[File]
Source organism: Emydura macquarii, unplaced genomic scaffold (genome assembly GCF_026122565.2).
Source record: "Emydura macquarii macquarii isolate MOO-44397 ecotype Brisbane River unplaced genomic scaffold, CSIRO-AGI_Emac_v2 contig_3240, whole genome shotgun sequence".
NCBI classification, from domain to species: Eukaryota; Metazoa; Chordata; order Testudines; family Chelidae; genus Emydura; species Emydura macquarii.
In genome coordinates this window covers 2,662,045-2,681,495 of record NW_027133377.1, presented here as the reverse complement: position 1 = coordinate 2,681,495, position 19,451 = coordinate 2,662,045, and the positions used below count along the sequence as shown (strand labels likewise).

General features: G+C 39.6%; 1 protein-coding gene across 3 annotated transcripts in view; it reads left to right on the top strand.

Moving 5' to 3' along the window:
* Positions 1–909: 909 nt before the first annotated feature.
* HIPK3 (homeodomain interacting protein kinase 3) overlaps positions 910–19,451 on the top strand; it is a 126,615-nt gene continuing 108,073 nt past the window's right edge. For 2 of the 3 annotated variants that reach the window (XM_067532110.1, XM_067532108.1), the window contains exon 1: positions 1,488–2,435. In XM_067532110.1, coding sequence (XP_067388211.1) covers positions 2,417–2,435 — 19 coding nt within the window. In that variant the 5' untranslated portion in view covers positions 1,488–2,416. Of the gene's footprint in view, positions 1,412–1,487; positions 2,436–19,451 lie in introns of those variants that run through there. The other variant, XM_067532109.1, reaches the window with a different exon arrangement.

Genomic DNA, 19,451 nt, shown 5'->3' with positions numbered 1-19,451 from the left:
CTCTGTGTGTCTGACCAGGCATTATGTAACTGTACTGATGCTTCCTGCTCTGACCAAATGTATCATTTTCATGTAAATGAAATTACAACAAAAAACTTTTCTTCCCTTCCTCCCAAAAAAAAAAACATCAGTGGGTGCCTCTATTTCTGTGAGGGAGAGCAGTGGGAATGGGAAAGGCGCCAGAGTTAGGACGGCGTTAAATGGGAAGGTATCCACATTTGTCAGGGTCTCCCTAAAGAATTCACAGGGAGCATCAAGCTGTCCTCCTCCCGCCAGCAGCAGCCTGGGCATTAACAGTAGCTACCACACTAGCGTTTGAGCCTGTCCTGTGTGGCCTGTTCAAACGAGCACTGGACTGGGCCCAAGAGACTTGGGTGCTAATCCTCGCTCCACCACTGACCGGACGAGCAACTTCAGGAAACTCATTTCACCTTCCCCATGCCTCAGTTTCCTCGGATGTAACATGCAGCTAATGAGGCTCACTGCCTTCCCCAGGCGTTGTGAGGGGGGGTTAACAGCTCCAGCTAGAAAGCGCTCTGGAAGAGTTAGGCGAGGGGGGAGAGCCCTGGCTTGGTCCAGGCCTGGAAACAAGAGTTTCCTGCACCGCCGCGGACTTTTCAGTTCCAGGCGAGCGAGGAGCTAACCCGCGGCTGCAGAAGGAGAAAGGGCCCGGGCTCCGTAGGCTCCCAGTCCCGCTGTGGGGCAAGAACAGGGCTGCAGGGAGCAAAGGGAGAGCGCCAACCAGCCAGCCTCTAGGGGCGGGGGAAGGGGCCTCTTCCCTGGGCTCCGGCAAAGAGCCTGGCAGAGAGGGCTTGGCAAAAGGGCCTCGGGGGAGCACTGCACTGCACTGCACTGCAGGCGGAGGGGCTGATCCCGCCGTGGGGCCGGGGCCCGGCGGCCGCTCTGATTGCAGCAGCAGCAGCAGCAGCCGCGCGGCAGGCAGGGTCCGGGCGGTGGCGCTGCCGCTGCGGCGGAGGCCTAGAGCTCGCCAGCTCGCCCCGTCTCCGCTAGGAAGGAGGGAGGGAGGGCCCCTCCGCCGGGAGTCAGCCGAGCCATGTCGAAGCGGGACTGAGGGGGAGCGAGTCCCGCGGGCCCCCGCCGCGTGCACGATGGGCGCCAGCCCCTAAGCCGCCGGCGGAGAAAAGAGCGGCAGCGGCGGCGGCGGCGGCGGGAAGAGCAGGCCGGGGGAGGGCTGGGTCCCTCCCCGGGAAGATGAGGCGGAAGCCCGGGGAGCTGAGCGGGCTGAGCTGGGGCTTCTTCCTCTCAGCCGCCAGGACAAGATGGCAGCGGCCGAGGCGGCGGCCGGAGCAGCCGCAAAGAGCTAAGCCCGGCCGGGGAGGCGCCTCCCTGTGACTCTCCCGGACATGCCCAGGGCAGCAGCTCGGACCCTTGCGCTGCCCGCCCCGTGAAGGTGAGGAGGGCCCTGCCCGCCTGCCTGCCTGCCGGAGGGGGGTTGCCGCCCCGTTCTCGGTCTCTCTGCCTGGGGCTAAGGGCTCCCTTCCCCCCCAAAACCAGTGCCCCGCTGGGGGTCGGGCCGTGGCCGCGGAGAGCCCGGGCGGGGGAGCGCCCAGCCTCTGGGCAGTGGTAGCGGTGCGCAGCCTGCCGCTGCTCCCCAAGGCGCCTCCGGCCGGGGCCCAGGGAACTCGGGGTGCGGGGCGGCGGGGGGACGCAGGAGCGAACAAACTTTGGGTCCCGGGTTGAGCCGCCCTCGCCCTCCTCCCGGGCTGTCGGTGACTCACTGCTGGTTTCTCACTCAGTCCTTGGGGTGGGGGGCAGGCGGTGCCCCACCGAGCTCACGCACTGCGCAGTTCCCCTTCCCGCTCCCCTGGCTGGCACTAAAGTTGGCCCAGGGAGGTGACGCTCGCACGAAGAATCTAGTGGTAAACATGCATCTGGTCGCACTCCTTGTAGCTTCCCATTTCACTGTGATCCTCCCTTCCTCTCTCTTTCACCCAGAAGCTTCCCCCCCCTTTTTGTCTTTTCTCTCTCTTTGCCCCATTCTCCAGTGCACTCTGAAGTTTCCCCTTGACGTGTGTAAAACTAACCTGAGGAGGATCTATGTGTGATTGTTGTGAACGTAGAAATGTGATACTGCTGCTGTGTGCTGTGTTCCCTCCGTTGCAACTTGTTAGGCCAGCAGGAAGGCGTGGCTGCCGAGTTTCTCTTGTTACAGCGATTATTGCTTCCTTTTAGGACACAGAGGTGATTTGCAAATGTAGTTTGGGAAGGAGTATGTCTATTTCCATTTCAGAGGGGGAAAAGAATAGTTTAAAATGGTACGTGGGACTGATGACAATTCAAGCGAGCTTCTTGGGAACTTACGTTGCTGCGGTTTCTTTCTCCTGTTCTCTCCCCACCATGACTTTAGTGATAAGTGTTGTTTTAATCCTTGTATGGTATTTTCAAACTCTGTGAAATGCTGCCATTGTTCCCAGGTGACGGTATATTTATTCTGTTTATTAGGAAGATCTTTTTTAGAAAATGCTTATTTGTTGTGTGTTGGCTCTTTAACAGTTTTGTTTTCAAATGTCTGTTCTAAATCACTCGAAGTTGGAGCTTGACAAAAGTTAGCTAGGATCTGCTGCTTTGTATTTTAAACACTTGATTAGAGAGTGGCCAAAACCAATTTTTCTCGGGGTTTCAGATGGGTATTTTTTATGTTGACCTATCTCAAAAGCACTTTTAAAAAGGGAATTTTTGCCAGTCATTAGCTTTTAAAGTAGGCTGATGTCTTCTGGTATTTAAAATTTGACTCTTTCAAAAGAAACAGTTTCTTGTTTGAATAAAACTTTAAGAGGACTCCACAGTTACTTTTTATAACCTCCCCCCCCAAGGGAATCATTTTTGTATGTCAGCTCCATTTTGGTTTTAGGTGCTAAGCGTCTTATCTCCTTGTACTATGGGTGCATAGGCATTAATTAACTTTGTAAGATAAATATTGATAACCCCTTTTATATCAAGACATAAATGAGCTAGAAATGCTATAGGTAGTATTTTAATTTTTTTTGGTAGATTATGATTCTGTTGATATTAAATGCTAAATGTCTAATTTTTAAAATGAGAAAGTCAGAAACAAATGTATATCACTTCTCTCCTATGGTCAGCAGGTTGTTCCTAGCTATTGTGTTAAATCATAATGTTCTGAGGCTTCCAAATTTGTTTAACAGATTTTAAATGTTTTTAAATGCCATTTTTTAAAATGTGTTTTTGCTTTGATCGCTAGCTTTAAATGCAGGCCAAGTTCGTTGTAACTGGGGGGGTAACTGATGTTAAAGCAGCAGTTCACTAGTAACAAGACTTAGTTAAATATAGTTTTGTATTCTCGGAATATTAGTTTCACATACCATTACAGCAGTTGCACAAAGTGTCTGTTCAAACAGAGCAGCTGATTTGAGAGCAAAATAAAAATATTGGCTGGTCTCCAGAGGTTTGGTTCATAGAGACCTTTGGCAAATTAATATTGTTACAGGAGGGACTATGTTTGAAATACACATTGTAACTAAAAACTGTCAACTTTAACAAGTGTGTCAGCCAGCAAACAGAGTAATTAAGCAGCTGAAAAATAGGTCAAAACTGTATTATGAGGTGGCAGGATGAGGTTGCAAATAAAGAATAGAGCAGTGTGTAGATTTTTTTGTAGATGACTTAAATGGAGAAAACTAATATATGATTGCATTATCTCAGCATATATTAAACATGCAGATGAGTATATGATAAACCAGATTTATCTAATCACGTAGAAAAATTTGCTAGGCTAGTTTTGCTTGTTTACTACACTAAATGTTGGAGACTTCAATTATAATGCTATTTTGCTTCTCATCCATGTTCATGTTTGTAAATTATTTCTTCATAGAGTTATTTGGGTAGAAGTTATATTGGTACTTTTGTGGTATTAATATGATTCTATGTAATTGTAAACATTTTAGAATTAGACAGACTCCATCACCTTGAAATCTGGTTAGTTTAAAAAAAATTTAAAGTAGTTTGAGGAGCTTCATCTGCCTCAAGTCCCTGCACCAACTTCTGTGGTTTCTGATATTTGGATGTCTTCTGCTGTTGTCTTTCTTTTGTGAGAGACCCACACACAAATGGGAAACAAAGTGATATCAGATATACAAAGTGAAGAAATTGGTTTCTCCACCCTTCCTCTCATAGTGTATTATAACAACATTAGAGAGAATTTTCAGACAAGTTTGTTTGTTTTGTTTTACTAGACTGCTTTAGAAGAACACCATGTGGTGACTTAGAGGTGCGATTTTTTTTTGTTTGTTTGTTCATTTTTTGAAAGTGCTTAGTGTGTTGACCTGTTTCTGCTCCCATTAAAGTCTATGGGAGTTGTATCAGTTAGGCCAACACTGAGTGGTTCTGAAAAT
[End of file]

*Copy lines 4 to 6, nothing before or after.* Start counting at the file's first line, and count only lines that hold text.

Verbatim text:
In genome coordinates this window covers 2,662,045-2,681,495 of record NW_027133377.1, presented here as the reverse complement: position 1 = coordinate 2,681,495, position 19,451 = coordinate 2,662,045, and the positions used below count along the sequence as shown (strand labels likewise).

General features: G+C 39.6%; 1 protein-coding gene across 3 annotated transcripts in view; it reads left to right on the top strand.

Moving 5' to 3' along the window: